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The average student loan borrower may be paying over $1,500 in interest alone each year—here's how to calculate your interest payment

Here’s a step-by-step guide on how to calculate your student loan interest payment.

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A January 2020 Bipartisan Policy Center/Morning Consult poll reveals that over half (55%) of student loan borrowers who were surveyed don't know the interest rate on their student loan(s).

Unlike credit cards, where you only incur interest if you carry a balance, student loans typically start to accrue interest daily once the loan is disbursed. (Exceptions are direct subsidized federal loans and the current suspension of federal student loan payments as part of Covid relief efforts that has stopped the additional accrual of interest while in effect.)

With student loan borrowers being charged interest every single day on top of the amount they already owe, their balances can balloon quickly. This is why it's important to do the math. Knowing the interest rate on your student loan(s) can be a big wake-up call about just how much your student debt is costing you.

For Melanie Lockert, personal finance blogger and author of the book, "Dear Debt," realizing that she was paying $11 a day in interest was what jump-started her journey to paying off nearly six-figure student loans.

To see how much interest you're paying every month — and how much you actually pay toward your loan balance — follow the steps below to calculate your own student loan interest:

How to calculate your student loan interest

For the example below, we use a 10-year standard repayment plan, an annual interest rate of 5.30% (the higher end of the average interest rate on federal student loans that ranges from 2.75% to 5.30%, at the time this article was written) and a $30,030 principal balance (how much the average public university student borrows to attain a bachelor's degree).

It gets a little granular, but bear with us. We've assumed that you're only making the minimum payments every month and that the interest rate is fixed (meaning it doesn't fluctuate).

Here's what to do:

Step 1: Divide your annual interest rate by 365 days to determine your daily interest rate, or the amount of interest that accrues on a daily basis. Using the stats above, the first calculation would look like such:

0.053 (annual interest rate) / 365 days in a year = 0.000145, or 0.015% in daily interest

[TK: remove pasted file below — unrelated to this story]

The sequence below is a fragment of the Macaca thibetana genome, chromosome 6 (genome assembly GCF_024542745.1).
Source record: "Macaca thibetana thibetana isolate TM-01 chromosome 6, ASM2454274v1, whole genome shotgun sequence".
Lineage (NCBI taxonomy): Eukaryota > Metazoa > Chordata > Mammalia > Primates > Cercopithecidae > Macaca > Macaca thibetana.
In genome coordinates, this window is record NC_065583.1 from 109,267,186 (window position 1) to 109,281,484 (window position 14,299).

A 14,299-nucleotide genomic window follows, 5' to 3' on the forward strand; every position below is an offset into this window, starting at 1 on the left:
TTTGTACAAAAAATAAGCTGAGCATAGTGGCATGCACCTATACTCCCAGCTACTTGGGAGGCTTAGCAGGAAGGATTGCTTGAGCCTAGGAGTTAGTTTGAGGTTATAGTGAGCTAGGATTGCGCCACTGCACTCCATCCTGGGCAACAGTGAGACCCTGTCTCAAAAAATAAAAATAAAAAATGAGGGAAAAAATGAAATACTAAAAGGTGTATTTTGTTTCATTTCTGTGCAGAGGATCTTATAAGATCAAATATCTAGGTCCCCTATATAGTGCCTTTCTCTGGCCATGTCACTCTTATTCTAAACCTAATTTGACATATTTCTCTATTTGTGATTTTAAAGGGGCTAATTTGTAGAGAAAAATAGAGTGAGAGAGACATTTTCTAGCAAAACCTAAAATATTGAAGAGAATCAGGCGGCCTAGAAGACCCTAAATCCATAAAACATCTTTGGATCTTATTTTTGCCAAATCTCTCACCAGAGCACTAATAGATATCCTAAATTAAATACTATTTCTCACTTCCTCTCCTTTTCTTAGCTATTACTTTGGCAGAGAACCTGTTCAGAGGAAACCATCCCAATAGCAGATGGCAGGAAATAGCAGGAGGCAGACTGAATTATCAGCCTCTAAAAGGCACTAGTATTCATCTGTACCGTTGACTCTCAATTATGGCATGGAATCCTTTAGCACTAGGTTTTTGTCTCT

Step 2: Multiply your daily interest rate by your principal balance to determine how much interest you're charged each day, or your daily interest amount. The second calculation would look like such:

0.000145 (daily interest rate) x $30,030 (principal balance) = $4.36 in daily interest

Step 3: Multiply your daily interest amount by the number of days in your billing cycle (we assume a 30-day cycle) to determine how much interest you're charged each month, or your monthly interest amount. The third calculation would look like such:

$4.36 (daily interest) x 30 days in billing cycle = $130.82 in monthly interest

In this scenario of an average public university student taking out a $30,030 loan with an annual federal interest rate of 5.30%, they would pay roughly $130.82 in interest alone each month. That's an estimated $1,569.84 in total interest for the year. Paying off your loans more quickly would reduce this amount over time.

The above calculation uses a standard repayment plan and simple interest, which is a fixed rate and calculated based on the original amount borrowed (also known as the "principal"). We've assumed this cohort of public university students are taking out federal loans since about 92% of all student loan borrowers have federal loans.

Keep in mind that while federal student loans charge simple, fixed interest rates that remain the same over the lifetime of the loan, some private student loans charge compound interest and have variable interest rates. This means that the daily interest rate may go up or down in the future and the interest is calculated on your principal amount, plus your accumulated interest — making your overall interest payments even higher.

So, how much of your monthly payment actually goes toward your loan balance?

Much of your monthly payment goes to the interest portion of your debt. Student loan servicers generally apply your monthly payment first to any fees you may owe, then to the outstanding interest and, lastly, to your principal balance.

With the loan amount, annual interest rate and 10-year repayment plan that we used in the example above, we calculated the estimated monthly payment to be about $323 (using Sallie Mae's student loan repayment calculator). With a $323 monthly payment (assuming no fees), $130.82 would go toward interest, leaving $192.18 to go toward principal.

Tip: Use student loan calculators like this one from Bankrate and this one from Student Loan Hero to help do the math for you.

Editorial Note: Opinions, analyses, reviews or recommendations expressed in this article are those of the Select editorial staff’s alone, and have not been reviewed, approved or otherwise endorsed by any third party.
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